When a cookbook doesn't live up to expectations

Oh, the thrill of a new cookbook: cracking open the cover, leafing through the pages, and marking the pages of the recipes you want to try first. You gather all of the ingredients and proceed on the maiden voyage. And the results? Eh, it wasn't what you were expecting. You shrug it off, thinking 'not every recipe can be a superstar'.

open books

You shrug off the less-than-wonderful dish and move on to the next recipe. It, too, doesn't live up to your expectations. Maybe you begin to doubt yourself - did you follow the instructions correctly? Did you miss anything in the ingredients list? I can't tell you how many times I have overlooked a prep bowl. But no, that's not it. 

Now, the question is, do you give up after two or three disappointing recipes? How many tries before you give up on a book? And if you do give up on it, do you cull it from your library or do you hang on to it just in case a different recipe redeems the book? 

I have had a cookbook where the first three recipes were not that great. I was about to give up on it but decided to give it one more chance and the recipe was so wonderful that it completely changed my mind. I won't keep you in suspense - the book was Sweet Miniatures by Flo Braker. The recipe that changed my mind was the Miniature Tartlet Pastry. After finding that recipe, I went on to discover several more winners and the book will never be leaving my bookshelf.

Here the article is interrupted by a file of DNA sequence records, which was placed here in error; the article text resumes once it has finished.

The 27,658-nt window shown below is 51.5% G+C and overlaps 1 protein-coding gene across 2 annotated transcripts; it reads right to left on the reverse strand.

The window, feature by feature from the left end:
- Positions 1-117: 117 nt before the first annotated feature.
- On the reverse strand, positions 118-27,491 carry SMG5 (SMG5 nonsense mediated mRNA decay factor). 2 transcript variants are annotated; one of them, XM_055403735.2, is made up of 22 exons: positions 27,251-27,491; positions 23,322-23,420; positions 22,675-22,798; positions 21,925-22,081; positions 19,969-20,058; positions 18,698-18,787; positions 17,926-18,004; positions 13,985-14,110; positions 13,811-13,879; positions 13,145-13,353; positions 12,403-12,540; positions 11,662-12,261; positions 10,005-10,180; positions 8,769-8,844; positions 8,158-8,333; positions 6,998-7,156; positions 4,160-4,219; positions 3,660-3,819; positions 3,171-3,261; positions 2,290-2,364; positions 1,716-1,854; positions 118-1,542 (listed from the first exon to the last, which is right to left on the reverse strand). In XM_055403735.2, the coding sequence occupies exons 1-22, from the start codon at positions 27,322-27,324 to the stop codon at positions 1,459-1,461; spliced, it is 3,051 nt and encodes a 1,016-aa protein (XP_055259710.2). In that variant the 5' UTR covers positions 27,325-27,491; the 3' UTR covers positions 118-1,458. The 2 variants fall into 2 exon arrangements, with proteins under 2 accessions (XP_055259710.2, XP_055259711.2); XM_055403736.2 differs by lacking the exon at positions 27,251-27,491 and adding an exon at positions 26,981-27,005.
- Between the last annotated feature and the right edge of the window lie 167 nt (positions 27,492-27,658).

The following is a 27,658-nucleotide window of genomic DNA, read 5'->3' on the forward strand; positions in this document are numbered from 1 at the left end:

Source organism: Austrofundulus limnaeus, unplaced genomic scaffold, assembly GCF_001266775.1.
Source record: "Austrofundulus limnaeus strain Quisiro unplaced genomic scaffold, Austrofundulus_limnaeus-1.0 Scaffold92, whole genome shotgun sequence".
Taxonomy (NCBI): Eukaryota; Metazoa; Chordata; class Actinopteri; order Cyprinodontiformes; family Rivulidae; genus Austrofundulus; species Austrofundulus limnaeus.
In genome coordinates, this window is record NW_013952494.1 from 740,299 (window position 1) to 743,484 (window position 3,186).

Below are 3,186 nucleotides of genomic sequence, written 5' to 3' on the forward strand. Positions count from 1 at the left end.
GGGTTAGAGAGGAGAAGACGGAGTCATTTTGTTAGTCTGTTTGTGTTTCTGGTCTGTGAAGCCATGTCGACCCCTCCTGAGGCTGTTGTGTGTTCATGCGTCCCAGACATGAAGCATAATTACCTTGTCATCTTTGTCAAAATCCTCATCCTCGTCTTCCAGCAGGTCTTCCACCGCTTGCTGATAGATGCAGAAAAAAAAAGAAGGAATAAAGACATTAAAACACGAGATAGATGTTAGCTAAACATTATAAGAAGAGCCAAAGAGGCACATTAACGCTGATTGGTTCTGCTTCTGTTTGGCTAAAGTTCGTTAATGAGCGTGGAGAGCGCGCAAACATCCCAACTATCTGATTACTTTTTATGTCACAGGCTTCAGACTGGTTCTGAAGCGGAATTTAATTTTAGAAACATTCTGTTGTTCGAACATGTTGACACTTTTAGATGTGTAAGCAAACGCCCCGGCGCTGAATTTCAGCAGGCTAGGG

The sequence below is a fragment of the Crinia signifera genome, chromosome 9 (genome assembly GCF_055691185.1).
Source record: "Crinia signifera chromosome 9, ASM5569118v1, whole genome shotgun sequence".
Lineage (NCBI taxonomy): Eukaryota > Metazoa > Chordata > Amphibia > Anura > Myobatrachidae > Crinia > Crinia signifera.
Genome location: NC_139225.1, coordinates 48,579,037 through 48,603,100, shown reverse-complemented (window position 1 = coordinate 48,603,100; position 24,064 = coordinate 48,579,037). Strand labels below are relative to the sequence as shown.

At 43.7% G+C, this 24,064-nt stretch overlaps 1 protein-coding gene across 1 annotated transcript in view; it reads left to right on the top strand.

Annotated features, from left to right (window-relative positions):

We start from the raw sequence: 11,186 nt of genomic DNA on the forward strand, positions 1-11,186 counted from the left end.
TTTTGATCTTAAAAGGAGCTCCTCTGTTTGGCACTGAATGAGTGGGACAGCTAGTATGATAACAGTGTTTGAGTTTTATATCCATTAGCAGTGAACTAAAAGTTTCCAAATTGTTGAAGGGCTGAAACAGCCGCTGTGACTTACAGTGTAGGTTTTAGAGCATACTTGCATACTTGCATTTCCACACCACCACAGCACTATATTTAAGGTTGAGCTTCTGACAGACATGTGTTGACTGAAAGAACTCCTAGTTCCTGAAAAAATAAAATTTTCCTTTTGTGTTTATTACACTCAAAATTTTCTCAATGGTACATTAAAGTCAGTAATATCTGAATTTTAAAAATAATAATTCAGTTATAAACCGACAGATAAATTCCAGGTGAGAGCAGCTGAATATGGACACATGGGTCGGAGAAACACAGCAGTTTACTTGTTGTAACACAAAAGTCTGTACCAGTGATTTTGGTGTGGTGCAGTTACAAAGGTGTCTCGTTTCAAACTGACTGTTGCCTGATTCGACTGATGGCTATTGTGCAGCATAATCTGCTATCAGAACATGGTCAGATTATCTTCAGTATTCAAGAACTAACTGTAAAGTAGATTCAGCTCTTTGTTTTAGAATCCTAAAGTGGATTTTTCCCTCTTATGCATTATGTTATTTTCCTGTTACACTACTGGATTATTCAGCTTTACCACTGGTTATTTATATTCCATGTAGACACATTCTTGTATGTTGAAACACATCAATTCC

That experience changed my approach to evaluate new books. When I get a new cookbook that doesn't instantly live up to expectations, I give it a few more tries before I give up on it. So far, I haven't found many books where my perseverance hasn't paid off. How many attempts do you give a cookbook before you call it quits?  


  • ccav  on  9/10/2018 at 2:54 PM

    There have been times that I may not be attracted to many recipes but I really liked the writing in the book. Or, I really enjoyed the book design/drawings/photographs more than the recipes. Only a handful of times did I feel extremely disappointed by cookbooks and these are usually ones purchased online which I could not find easily in a local bookstore or library to peruse before purchasing. This is why I much prefer buying from a real bookstore when possible!

  • sir_ken_g  on  9/10/2018 at 8:31 PM

    Well all my books go into the EYB database - so they have plenty of chances. If they never pop up they eventually get exiled to the attic.

  • kprovost  on  9/11/2018 at 3:24 PM

    I love all of my 175 cookbooks, but I just could not get into Prune. It was a gift, so not something I pondered over purchasing like I do the rest. There was just nothing in it that I wanted to make. I ended up selling it to the Strand for like $5.

  • mjes  on  9/17/2018 at 5:10 PM

    I rarely follow recipes precisely. Rather I take several related recipes, pick out what appeals to me in each of them, and forge ahead with my own hybrid ... which I proceed to modify until I get what I like. Therefore, when I get a new cookbook, I am looking for new combinations, new techniques, new tweaks that sound interesting. There may be nothing exceptional in a particular cookbook but it may lead me back through history and influence to something that is of interest; or it my propel me forward into a rethinking of a dish that never occurred to me before; or it may simply leave me musing about the variety of food fads I've lived through and cooks who have influenced me.

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